Because Tesla was doing what businesses should do, and not being hard-nosed jerks to their customers who found themselves in a bind. They did something really nice and gave them extra range so they could get out of Dodge when danger was coming. That doesn’t mean they’re required to let their customers keep that extra range forever, for free. In fact, it would be ethically wrong of them to do it, because the rest of their customers who bought the lower-range cars aren’t getting free range upgrades.
I admit I find this topic somewhat irritating. Every day brings a new example of a business that’s eagerly looking for ways to screw its customers over.
Wells Fargo signs people up for fake accounts they don’t even know about and then claims they’re subject to binding arbitration when they try to get redress for the financial harm this caused, because they agreed to an arbitration clause in their actual legitimate accounts – which, if you’re keeping track, means that if you are or ever have been a Wells Fargo customer they can do anything they want to you and you will not be able to take them to court for it, ever.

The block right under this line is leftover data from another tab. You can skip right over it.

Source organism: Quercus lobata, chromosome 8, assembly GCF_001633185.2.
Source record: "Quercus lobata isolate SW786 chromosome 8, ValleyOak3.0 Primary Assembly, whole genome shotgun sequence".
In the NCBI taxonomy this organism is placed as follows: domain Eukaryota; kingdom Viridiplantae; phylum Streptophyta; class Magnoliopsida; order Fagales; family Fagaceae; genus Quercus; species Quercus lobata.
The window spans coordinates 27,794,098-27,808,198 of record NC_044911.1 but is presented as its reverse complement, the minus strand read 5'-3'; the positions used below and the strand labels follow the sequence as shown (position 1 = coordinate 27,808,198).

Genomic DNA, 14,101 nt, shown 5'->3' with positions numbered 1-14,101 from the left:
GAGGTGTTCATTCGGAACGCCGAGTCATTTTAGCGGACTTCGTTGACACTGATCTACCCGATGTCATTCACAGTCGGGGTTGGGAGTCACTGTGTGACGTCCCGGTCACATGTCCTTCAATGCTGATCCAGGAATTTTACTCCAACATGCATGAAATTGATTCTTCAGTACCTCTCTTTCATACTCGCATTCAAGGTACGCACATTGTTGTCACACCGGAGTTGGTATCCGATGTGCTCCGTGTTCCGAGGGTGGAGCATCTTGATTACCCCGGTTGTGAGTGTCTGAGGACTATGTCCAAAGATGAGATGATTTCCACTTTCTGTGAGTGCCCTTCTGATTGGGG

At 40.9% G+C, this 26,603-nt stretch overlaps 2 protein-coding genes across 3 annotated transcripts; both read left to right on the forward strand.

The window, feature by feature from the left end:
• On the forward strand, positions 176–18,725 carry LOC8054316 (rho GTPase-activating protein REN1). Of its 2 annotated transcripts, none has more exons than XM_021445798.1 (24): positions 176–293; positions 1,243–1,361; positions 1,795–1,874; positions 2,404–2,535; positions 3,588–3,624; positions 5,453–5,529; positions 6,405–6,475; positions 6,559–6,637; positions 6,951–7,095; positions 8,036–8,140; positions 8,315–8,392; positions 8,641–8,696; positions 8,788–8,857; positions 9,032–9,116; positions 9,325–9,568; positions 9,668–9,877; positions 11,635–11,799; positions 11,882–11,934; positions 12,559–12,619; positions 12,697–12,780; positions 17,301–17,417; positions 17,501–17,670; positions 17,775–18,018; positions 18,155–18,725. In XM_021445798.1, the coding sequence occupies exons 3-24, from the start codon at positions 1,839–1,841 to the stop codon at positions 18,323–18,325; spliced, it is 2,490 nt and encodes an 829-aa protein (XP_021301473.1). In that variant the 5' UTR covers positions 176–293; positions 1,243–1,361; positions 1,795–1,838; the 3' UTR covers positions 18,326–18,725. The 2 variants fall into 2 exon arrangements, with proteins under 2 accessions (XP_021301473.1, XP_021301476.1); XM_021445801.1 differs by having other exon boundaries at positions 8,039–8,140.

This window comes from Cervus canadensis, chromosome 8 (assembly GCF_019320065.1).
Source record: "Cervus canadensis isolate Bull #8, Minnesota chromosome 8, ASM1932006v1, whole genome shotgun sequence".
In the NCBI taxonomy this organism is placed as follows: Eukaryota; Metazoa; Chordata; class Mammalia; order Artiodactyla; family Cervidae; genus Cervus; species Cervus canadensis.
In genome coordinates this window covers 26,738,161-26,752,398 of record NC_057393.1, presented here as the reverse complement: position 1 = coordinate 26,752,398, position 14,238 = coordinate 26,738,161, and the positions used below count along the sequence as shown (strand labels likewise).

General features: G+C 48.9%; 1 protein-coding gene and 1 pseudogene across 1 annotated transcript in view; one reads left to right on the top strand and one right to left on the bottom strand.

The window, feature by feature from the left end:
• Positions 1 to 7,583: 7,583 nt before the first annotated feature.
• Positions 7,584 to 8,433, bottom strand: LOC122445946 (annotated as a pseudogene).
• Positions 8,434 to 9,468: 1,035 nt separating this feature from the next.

Equifax farts around with security and exposes everyone in the country to potential identity theft after gathering every scrap of financial and identification data on us that exists without our consent, and then has the audacity to make the only steps we can take to prevent it a profit center for themselves.
And now Tesla actually does something good, and helps their customers out of a bind, for free, which they were not legally or ethically obligated to do, and people crap on them for it. The mind boggles.